I don't pretend to understand Brannigan's Law. I merely enforce it.

  13. #13
    You folks are right! I haven't exactly been clear in what I'm looking for. I've sat here and ranted, and have for the most part talked about just getting a job. The reason I've done so is partially due to the state of the economy. I do actually enjoy planning. I didn't have the best experience in my internship with a county planning department, handling conditional compliance for folks in the boonies who hadn't removed trailers after home renovations. However, I do enjoy working with GIS and dealing with the public in general. I have great skills interacting with "taxpayers," and I'm primarily angling for a career in policy analysis and a future career in public administration now, hence the MPA. I suppose I just worry about dumping money into a Master's, interning, and then ending with nothing. However, that's the risk you take. On that note though, I'm open to any and all opportunities, in planning, in city budgeting and finance, internships, moving out of state, etc. I'm ready for the adventure. If in 30 years I'm an assistant city manager, then awesome. If the economy tanks fully and we're all penniless, then I'll at least have company. I enjoyed all your answers though, great stuff people.

    I apologize for being yet another annoying young person making yet another thread whining about how they felt hoodwinked in studying planning, and they just want a job. Forgive us, we're young, and many of us are struggling with the realization that a college degree entitles you to absolutely nothing. I on the other hand, got out of college knowing full well I could not expect a cushy $50k+ a year job. I believe in paying one's dues, working your way up, and in the end, maybe you'll get a pat on the back.

  14. #14
    I've been there... I graduated in June of 2010 and interned for almost 2 years.

    Finally last year I realized California wasn't giving me a full time job so I went on governementjobs.com like 3 times a week, perfected my resume and just applied to anywhere in the US I thought I wouldn't hate living. And it worked! I applied to around 30-50 jobs, I lost count... I got rejected on many, but also got a lot of responses... Finally, I had 2 phone interviews and 1 offered me the job and I took it.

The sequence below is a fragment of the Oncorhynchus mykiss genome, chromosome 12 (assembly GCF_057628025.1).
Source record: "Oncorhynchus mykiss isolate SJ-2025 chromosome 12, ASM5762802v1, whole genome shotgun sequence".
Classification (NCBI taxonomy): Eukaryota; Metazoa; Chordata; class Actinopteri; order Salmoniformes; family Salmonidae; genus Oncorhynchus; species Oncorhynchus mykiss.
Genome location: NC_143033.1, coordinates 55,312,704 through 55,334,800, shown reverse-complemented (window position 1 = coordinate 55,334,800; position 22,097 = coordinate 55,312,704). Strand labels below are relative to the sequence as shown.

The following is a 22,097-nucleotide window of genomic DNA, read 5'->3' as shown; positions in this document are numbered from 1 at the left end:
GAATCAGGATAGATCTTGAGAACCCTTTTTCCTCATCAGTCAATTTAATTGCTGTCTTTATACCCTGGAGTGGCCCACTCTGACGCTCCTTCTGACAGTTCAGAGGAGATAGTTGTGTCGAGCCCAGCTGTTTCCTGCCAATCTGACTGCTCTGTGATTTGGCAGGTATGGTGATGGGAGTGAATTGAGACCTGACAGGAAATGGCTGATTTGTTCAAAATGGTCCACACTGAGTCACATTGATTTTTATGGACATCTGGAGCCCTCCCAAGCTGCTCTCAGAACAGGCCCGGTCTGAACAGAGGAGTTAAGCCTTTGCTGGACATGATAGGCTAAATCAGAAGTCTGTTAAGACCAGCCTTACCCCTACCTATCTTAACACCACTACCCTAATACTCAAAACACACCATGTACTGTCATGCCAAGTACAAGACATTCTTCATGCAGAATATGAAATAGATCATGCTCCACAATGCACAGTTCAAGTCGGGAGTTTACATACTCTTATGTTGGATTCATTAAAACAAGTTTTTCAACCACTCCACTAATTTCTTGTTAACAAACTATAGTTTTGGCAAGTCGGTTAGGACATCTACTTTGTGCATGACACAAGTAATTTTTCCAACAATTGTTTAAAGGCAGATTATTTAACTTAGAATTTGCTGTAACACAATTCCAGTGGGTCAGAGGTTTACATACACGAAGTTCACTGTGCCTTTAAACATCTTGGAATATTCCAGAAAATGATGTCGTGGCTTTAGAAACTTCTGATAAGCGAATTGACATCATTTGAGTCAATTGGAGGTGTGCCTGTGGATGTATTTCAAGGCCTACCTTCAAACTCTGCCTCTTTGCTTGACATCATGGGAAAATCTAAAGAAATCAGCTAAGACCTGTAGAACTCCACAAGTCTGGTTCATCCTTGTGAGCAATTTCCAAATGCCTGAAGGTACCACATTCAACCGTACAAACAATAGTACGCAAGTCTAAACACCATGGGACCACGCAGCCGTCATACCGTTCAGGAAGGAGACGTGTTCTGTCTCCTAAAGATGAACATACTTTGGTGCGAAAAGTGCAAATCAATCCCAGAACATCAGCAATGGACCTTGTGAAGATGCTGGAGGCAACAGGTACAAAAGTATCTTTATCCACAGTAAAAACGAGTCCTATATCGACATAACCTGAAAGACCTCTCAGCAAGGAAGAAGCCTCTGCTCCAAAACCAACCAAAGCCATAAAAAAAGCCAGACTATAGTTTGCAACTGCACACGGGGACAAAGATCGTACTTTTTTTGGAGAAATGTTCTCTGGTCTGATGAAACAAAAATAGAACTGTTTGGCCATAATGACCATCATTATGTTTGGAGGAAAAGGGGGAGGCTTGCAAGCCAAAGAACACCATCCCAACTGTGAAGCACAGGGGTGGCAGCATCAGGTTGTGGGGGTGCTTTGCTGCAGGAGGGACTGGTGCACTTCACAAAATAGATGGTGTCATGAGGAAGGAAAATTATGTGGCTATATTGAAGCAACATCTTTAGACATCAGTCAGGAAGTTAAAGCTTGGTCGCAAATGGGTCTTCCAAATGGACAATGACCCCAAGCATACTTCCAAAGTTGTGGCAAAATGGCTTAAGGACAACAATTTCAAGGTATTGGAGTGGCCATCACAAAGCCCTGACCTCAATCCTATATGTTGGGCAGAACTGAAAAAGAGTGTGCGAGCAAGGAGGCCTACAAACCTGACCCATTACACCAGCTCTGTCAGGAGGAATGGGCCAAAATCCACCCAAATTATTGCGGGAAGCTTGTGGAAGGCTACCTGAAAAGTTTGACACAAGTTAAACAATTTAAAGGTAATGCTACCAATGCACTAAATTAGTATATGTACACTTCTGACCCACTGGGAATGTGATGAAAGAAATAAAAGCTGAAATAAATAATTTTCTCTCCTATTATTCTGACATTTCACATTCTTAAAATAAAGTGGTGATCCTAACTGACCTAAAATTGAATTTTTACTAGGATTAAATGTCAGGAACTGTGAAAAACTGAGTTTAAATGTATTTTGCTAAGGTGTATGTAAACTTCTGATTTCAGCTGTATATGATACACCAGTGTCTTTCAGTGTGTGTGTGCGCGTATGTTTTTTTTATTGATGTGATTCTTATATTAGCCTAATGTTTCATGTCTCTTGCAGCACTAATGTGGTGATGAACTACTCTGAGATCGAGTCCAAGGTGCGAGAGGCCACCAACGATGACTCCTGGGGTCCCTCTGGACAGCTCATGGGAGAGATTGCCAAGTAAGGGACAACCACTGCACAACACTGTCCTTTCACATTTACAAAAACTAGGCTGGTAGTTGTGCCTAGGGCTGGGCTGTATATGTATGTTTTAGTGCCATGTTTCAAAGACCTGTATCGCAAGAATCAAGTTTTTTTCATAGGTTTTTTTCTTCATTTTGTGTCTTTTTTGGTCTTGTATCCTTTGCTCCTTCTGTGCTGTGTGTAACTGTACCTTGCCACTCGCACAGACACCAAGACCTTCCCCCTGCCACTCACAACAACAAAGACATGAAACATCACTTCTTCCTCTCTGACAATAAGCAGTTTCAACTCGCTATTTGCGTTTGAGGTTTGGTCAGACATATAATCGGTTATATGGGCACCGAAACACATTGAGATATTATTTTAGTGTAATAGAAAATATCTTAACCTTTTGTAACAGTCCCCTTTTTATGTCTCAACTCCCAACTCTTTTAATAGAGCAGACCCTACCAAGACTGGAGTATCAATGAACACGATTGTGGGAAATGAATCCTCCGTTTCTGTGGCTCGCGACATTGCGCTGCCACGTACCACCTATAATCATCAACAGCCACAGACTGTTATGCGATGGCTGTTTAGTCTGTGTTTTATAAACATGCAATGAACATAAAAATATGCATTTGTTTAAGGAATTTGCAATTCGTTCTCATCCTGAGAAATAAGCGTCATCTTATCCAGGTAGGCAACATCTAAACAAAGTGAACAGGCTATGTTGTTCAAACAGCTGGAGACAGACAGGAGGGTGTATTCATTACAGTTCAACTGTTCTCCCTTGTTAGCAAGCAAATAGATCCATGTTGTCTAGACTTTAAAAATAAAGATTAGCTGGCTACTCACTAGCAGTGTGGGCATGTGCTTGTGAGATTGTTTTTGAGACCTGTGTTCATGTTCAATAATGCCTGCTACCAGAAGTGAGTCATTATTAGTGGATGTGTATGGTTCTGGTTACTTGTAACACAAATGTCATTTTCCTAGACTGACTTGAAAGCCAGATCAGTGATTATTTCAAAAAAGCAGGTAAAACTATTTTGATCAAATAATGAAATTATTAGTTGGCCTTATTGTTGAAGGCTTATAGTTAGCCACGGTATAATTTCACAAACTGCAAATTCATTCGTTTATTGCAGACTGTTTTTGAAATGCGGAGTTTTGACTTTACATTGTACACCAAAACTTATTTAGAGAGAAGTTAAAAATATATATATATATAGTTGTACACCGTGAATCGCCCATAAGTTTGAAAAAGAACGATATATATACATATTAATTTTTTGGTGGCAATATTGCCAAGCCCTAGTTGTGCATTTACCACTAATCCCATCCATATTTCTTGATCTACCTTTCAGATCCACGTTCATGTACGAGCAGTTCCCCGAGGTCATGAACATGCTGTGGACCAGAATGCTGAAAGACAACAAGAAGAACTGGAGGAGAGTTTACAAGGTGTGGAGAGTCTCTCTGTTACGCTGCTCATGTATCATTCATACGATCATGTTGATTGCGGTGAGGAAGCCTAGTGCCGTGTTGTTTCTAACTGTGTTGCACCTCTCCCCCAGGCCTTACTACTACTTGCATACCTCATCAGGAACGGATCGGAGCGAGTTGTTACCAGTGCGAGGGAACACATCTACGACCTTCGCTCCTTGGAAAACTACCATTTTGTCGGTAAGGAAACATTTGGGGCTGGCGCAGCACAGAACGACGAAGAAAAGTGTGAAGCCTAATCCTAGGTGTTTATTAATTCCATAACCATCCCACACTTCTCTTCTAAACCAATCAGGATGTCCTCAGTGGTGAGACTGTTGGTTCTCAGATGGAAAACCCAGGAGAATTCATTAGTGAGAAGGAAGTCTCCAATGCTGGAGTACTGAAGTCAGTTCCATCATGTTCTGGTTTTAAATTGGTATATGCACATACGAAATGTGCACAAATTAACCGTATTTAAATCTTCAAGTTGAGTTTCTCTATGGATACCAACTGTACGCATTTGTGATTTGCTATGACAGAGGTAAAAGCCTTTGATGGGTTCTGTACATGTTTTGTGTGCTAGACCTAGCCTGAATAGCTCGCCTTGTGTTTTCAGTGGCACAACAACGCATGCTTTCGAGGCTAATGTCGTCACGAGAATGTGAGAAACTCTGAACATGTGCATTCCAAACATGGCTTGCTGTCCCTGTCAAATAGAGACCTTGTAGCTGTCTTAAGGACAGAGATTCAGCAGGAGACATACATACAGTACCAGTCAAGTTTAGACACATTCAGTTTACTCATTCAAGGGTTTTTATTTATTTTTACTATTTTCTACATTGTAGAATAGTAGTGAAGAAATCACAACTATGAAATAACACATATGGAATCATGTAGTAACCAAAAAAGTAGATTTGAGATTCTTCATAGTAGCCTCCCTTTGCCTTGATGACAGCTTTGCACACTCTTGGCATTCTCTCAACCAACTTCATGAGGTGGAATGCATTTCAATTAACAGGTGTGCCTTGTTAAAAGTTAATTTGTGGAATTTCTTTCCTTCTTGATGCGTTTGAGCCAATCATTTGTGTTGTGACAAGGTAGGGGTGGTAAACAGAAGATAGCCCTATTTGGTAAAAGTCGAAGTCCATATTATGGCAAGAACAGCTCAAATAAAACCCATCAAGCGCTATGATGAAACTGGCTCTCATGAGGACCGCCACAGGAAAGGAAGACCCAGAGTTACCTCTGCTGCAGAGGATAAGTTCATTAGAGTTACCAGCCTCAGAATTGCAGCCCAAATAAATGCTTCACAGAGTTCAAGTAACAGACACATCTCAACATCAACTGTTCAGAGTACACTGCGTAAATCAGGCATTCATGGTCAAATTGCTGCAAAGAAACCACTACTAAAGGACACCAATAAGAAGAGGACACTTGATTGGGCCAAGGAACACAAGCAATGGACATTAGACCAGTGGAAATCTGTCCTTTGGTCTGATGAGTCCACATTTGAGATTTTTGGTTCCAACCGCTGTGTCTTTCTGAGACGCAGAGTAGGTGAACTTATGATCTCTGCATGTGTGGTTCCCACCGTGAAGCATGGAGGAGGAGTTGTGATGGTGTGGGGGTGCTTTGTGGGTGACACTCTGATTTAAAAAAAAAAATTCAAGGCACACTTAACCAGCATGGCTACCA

I now live in Denver, CO. It's only a Planning Tech. job but I have no problem with starting at the bottom, and at least I have benefits and a 401 now. I want to go back to get my Master's... but I'm glad I did this. I studied Planning questions and interview techniques for my phone interviews. So I feel like if you keep trying you'll get somewhere, especially if you're serious about living anywhere. Also, if you really like GIS play that up because many of the employers I saw were looking for that (which I'm not particuarlly great at).

    Good luck!

  15. #15
    Cyburbian
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    Quote Originally posted by medea1919 View post
    Finally last year I realized California wasn't giving me a full time job so I went on governementjobs.com like 3 times a week, perfected my resume and just applied to anywhere in the US I thought I wouldn't hate living. And it worked! I applied to around 30-50 jobs, I lost count... I got rejected on many, but also got a lot of responses... Finally, I had 2 phone interviews and 1 offered me the job and I took it.
    While I certainly understand this sentiment, I'd be careful with this one. It's not unlikely that your geographic preferences align with others planners which can mean more competition and a more difficult job search. Applying to places you'd hate to live is probably the best way to get a job since you're probably not alone in having that sentiment. Once you put in some time in a place like that, you'll have an easier time getting a job in a more desirable place.

  16. #16
    Cyburbian otterpop's avatar
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    As I have responded to similar requests for advice, I will tell you what I told them. Cast a really large net, and if that didn't work, then cast a larger one. After getting out of school, I applied everywhere. To places I didn't want to even necessarily work (West Fargo, ND), From Souix City IA to Ketchikan AK, Literally a few weeks from being broke and having to go back to live with my parents, I landed a job in Ketchikan, AK. I spent a year and a half there before I landed my current job in my favorite city.